ANZ'S ASSESSMENT ALL EYES ON CHINA STILL. So far, CNY has depreciated by a cumulative 4%, with the pace of depreciation slowing yesterday. The key question now is; what appetite do authorities have for further depreciation in the short term given that this change was meant to deliver a one-off devaluation, and given China's large stock of external debt? Global markets are still unsure what to make of it, with some saying it'll derail or slow Fed rate hikes, and some saying it won't. Some are focussed on the macro impact while others are trying to figure out what it means for financial flows. The volatility (and recent dramatic drop in yields) has certainly not helped demand for local bonds, with bid cover at yesterday's NZGS tender a paltry 1.8 times. We get non-resident bond data for July today - hopefully that's a bit more inspiring.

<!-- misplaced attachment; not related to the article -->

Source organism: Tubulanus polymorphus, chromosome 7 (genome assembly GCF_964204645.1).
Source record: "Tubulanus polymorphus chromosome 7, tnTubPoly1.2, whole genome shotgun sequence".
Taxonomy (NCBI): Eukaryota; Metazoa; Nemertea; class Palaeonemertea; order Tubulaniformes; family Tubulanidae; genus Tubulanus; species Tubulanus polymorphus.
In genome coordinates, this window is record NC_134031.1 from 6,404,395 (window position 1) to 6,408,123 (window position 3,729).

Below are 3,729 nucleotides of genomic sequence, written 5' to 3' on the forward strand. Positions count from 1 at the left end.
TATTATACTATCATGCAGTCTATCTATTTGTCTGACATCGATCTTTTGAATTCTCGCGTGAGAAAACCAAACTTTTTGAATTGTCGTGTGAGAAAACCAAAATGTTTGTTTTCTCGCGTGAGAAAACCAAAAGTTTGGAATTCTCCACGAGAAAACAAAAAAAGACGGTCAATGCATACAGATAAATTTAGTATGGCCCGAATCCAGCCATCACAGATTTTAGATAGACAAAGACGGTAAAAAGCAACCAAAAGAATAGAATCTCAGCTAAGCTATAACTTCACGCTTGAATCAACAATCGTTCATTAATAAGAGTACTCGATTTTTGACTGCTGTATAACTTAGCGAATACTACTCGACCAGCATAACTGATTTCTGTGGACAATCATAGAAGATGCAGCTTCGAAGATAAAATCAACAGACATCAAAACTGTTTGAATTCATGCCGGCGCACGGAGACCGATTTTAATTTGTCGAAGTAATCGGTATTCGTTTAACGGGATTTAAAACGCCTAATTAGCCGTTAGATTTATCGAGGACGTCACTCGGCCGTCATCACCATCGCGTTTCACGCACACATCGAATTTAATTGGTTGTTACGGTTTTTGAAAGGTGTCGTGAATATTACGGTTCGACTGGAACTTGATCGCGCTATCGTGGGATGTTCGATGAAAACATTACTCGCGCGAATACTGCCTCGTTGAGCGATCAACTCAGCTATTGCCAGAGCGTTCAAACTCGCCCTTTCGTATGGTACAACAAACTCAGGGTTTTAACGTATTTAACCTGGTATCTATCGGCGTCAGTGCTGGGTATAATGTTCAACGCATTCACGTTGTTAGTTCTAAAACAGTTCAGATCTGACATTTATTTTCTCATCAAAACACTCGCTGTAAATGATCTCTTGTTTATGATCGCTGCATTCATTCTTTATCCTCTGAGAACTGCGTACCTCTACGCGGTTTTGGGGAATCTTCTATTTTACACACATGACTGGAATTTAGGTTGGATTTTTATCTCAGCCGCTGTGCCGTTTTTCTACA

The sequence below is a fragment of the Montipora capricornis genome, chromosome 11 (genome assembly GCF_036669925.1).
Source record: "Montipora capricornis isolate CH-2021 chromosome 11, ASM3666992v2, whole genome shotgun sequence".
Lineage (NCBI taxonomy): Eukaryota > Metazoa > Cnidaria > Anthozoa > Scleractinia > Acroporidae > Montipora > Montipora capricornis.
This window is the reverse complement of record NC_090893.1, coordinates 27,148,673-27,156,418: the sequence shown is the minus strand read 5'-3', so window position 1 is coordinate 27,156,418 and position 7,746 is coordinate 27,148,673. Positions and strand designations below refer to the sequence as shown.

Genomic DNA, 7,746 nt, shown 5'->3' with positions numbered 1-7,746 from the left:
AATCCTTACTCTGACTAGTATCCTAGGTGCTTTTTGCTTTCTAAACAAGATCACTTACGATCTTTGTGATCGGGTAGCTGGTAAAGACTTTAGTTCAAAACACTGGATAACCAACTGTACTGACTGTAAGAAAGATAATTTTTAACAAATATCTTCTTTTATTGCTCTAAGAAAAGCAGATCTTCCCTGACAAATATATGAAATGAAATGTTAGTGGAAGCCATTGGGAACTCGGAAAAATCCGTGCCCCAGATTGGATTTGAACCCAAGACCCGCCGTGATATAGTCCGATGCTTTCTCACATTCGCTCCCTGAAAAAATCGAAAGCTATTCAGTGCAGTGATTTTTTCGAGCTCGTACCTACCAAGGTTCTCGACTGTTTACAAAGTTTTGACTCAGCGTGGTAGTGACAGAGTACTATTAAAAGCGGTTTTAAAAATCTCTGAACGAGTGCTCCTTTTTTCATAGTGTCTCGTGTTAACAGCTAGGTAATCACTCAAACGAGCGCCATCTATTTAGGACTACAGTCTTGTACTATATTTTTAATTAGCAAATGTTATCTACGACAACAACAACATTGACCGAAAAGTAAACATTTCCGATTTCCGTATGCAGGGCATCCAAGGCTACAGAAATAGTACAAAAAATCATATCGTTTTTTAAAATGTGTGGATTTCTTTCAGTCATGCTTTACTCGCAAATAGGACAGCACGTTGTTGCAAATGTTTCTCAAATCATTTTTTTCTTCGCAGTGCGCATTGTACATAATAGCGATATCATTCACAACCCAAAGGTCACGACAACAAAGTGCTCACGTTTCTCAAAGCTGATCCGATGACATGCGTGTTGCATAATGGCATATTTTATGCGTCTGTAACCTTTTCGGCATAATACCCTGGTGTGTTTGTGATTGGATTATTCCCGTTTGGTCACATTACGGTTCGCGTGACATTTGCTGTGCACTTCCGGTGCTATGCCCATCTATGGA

OVERNIGHT SPECIFICS AND KEY EVENTS

- US Retail Sales gained 0.6% m/m (mkt: +0.6% m/m) in July, although June's sales were revised up to 0.0% m/m from a previously estimated 0.3% m/m decline. Retail sales (excluding autos) also printed in line with expectations, rising 0.4% m/m, although June's data were also revised upward. However, control group retail sales - which feed directly in GDP - were weaker than expected, gaining 0.3% m/m, against expectations of a 0.5% m/m increase. Overall, upward revisions implied the report was marginally stronger than expected and suggests that consumer spending was a little stronger than previously estimated in Q2 and got off to a solid start in Q3.

- US Initial jobless claims rose to 274k (mkt: 270k) from a downwardly revised 269k. The four-week moving average edged marginally lower to 266k from 268k. Jobless claims remain at low levels and are consistent with ongoing improvement in non-farm payrolls growth and further declines in the unemployment rate. Continuing claims (for the prior week) jumped from 2258k to 2273k, against expectations of a mild fall. While that's well up on May's low of 2204k, the long term trend remains extremely encouraging.